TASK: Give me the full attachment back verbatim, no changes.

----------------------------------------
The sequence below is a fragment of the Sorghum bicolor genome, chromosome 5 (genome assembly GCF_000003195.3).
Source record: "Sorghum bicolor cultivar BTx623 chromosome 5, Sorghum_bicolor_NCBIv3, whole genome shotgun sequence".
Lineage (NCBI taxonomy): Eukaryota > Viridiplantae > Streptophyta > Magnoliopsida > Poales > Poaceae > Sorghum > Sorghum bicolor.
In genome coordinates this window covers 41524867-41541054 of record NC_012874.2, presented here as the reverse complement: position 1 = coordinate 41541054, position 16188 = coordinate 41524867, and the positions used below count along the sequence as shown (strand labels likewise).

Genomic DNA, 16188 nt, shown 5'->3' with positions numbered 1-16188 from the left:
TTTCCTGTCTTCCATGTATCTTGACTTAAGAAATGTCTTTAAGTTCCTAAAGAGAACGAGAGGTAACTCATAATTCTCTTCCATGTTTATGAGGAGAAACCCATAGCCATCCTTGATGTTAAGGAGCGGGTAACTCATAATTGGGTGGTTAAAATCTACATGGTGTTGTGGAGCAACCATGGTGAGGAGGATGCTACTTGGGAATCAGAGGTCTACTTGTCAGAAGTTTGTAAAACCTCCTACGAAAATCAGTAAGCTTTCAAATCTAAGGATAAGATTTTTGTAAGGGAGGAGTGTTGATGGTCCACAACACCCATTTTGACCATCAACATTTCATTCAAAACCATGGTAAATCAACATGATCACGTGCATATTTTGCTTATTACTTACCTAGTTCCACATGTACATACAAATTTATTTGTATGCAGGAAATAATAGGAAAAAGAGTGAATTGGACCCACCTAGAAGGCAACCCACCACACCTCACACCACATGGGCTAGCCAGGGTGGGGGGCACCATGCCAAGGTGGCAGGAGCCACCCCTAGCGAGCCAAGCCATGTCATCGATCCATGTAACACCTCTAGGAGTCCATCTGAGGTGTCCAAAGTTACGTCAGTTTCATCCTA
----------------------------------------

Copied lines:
The sequence below is a fragment of the Sorghum bicolor genome, chromosome 5 (genome assembly GCF_000003195.3).
Source record: "Sorghum bicolor cultivar BTx623 chromosome 5, Sorghum_bicolor_NCBIv3, whole genome shotgun sequence".
Lineage (NCBI taxonomy): Eukaryota > Viridiplantae > Streptophyta > Magnoliopsida > Poales > Poaceae > Sorghum > Sorghum bicolor.
In genome coordinates this window covers 41524867-41541054 of record NC_012874.2, presented here as the reverse complement: position 1 = coordinate 41541054, position 16188 = coordinate 41524867, and the positions used below count along the sequence as shown (strand labels likewise).

Genomic DNA, 16188 nt, shown 5'->3' with positions numbered 1-16188 from the left:
TTTCCTGTCTTCCATGTATCTTGACTTAAGAAATGTCTTTAAGTTCCTAAAGAGAACGAGAGGTAACTCATAATTCTCTTCCATGTTTATGAGGAGAAACCCATAGCCATCCTTGATGTTAAGGAGCGGGTAACTCATAATTGGGTGGTTAAAATCTACATGGTGTTGTGGAGCAACCATGGTGAGGAGGATGCTACTTGGGAATCAGAGGTCTACTTGTCAGAAGTTTGTAAAACCTCCTACGAAAATCAGTAAGCTTTCAAATCTAAGGATAAGATTTTTGTAAGGGAGGAGTGTTGATGGTCCACAACACCCATTTTGACCATCAACATTTCATTCAAAACCATGGTAAATCAACATGATCACGTGCATATTTTGCTTATTACTTACCTAGTTCCACATGTACATACAAATTTATTTGTATGCAGGAAATAATAGGAAAAAGAGTGAATTGGACCCACCTAGAAGGCAACCCACCACACCTCACACCACATGGGCTAGCCAGGGTGGGGGGCACCATGCCAAGGTGGCAGGAGCCACCCCTAGCGAGCCAAGCCATGTCATCGATCCATGTAACACCTCTAGGAGTCCATCTGAGGTGTCCAAAGTTACGTCAGTTTCATCCTA